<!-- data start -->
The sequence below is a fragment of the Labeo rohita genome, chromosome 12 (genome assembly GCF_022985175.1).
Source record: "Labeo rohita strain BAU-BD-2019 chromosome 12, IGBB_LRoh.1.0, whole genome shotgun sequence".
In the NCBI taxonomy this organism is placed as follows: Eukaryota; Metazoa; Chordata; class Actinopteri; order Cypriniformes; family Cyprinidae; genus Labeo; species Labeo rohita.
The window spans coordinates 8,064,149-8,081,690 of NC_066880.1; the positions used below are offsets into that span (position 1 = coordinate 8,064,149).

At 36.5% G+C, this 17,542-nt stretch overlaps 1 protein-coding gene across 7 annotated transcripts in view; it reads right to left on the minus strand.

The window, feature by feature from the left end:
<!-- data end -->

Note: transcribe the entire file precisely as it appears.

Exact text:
The sequence below is a fragment of the Labeo rohita genome, chromosome 12 (genome assembly GCF_022985175.1).
Source record: "Labeo rohita strain BAU-BD-2019 chromosome 12, IGBB_LRoh.1.0, whole genome shotgun sequence".
In the NCBI taxonomy this organism is placed as follows: Eukaryota; Metazoa; Chordata; class Actinopteri; order Cypriniformes; family Cyprinidae; genus Labeo; species Labeo rohita.
The window spans coordinates 8,064,149-8,081,690 of NC_066880.1; the positions used below are offsets into that span (position 1 = coordinate 8,064,149).

At 36.5% G+C, this 17,542-nt stretch overlaps 1 protein-coding gene across 7 annotated transcripts in view; it reads right to left on the minus strand.

The window, feature by feature from the left end: